A growing percentage of your market speaks little or no English, and your sales staff speaks only English.

“It all starts at the first point of contact,” says Michael Lee, a multicultural marketing consultant. He suggests hiring a receptionist who speaks the language most prevalent among the emerging homeowner groups or teaching the receptionist a few words. You could also route calls to an interpreter or a translating service (search the Internet or contact the language department of a local college).

In preparing for the sales visit, assess the prospect's English fluency. If it's very poor, Lee advises bringing along an interpreter. If the prospect speaks some English and you go alone:

  • Learn a few words of the prospect's language.
  • “Say ‘I'm sorry,'” Lee says. This puts the blame on yourself and shows you're sensitive to their culture.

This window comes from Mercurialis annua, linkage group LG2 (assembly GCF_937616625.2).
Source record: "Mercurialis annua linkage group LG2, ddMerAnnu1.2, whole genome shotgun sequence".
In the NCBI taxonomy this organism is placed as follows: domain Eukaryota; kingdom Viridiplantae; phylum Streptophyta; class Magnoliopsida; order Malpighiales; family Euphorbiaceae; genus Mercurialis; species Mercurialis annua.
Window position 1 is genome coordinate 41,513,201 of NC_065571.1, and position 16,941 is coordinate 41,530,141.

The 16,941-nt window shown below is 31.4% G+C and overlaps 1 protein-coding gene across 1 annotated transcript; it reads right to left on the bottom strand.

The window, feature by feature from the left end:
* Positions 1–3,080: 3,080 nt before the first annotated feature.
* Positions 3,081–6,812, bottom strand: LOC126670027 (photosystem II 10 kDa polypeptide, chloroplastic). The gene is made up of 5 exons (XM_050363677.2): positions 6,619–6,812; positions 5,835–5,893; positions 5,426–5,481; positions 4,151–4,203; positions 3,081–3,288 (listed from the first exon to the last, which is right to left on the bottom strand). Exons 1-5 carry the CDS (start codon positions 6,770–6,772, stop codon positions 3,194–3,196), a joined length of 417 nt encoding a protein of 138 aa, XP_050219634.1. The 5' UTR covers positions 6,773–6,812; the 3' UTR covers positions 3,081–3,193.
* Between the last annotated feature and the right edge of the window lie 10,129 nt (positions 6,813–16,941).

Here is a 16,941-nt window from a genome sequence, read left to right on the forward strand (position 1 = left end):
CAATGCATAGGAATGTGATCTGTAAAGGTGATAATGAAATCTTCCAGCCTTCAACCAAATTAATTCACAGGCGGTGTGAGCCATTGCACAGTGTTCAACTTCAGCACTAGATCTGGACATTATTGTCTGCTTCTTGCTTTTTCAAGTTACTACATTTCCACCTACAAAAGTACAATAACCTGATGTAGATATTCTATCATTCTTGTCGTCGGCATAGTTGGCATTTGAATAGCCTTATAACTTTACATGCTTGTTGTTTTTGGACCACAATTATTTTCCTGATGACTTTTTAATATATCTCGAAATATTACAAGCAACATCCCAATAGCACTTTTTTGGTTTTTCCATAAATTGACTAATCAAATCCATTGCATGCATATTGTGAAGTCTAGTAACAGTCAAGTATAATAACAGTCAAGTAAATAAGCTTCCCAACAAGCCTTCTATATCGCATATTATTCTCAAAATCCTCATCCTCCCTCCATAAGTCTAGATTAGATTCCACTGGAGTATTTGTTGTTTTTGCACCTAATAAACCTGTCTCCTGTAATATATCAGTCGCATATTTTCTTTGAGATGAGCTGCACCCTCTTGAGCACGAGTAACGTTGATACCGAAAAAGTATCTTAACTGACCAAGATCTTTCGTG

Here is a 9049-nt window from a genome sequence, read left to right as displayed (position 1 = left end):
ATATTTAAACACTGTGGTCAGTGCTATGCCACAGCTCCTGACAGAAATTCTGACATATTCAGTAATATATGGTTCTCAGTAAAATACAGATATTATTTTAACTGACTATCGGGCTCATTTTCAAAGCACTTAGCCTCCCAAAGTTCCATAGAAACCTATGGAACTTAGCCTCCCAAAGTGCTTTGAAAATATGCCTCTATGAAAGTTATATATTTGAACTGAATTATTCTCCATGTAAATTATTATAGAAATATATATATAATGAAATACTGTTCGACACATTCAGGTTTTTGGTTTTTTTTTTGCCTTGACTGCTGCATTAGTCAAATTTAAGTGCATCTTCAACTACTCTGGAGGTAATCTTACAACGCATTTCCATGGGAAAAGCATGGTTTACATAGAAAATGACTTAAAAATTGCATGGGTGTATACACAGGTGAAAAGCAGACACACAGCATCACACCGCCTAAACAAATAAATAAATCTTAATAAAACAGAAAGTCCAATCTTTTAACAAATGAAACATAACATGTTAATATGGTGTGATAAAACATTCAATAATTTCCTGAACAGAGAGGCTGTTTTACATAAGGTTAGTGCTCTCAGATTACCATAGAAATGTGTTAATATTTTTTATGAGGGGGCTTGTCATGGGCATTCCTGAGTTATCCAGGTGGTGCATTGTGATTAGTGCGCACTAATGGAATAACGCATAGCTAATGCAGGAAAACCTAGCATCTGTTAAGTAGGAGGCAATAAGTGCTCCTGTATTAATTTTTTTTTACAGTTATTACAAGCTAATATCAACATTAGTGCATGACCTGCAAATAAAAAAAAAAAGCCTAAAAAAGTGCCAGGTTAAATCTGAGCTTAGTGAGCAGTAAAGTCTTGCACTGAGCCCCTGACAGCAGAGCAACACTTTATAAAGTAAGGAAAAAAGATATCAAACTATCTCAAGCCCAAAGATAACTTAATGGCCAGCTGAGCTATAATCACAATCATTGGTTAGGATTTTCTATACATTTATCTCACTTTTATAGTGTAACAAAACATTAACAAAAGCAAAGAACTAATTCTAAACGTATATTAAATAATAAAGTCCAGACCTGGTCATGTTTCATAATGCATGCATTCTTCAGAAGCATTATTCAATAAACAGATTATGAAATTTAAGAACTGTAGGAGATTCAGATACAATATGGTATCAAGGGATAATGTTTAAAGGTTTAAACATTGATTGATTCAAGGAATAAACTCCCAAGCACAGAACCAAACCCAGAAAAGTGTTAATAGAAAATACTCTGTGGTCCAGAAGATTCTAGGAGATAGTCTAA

• Ask if anyone else in the household can help you communicate. The children of first-generation immigrants are often bilingual, he notes.
  • Follow the prospect's lead in body language. Rather than reaching out for a handshake, wait and see what he or she does. Don't stand too close or too far away. Make eye contact only if the prospect does.
  • Use both hands to present your business card, with the lettering facing the prospect.

  • Caveats

    Give the relationship time, and expect more than one meeting before closing the sale. Also, make sure a translator or interpreter goes over the contract.

    Michael Lee,; 800.417.7325. Lee will be speaking at the Remodeling Leadership Conference, May 18-20. For more information,